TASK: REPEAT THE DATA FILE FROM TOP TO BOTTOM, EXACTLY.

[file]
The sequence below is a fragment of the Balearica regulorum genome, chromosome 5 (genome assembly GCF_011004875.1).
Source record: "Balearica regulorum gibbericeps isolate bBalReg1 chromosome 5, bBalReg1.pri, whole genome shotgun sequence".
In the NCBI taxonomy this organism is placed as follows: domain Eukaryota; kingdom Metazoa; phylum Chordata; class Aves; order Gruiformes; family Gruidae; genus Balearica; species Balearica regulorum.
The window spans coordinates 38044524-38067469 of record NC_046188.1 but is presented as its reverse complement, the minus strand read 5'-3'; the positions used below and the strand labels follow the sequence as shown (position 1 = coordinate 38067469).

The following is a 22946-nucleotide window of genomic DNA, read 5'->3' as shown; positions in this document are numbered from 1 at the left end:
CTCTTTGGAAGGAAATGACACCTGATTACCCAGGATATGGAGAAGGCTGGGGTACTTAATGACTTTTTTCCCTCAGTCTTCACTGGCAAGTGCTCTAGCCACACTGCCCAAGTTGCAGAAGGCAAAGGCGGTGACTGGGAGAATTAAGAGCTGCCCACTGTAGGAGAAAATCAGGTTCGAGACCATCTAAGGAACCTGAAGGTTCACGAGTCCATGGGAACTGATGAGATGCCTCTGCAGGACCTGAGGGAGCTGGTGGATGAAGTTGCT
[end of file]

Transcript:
The sequence below is a fragment of the Balearica regulorum genome, chromosome 5 (genome assembly GCF_011004875.1).
Source record: "Balearica regulorum gibbericeps isolate bBalReg1 chromosome 5, bBalReg1.pri, whole genome shotgun sequence".
In the NCBI taxonomy this organism is placed as follows: domain Eukaryota; kingdom Metazoa; phylum Chordata; class Aves; order Gruiformes; family Gruidae; genus Balearica; species Balearica regulorum.
The window spans coordinates 38044524-38067469 of record NC_046188.1 but is presented as its reverse complement, the minus strand read 5'-3'; the positions used below and the strand labels follow the sequence as shown (position 1 = coordinate 38067469).

The following is a 22946-nucleotide window of genomic DNA, read 5'->3' as shown; positions in this document are numbered from 1 at the left end:
CTCTTTGGAAGGAAATGACACCTGATTACCCAGGATATGGAGAAGGCTGGGGTACTTAATGACTTTTTTCCCTCAGTCTTCACTGGCAAGTGCTCTAGCCACACTGCCCAAGTTGCAGAAGGCAAAGGCGGTGACTGGGAGAATTAAGAGCTGCCCACTGTAGGAGAAAATCAGGTTCGAGACCATCTAAGGAACCTGAAGGTTCACGAGTCCATGGGAACTGATGAGATGCCTCTGCAGGACCTGAGGGAGCTGGTGGATGAAGTTGCT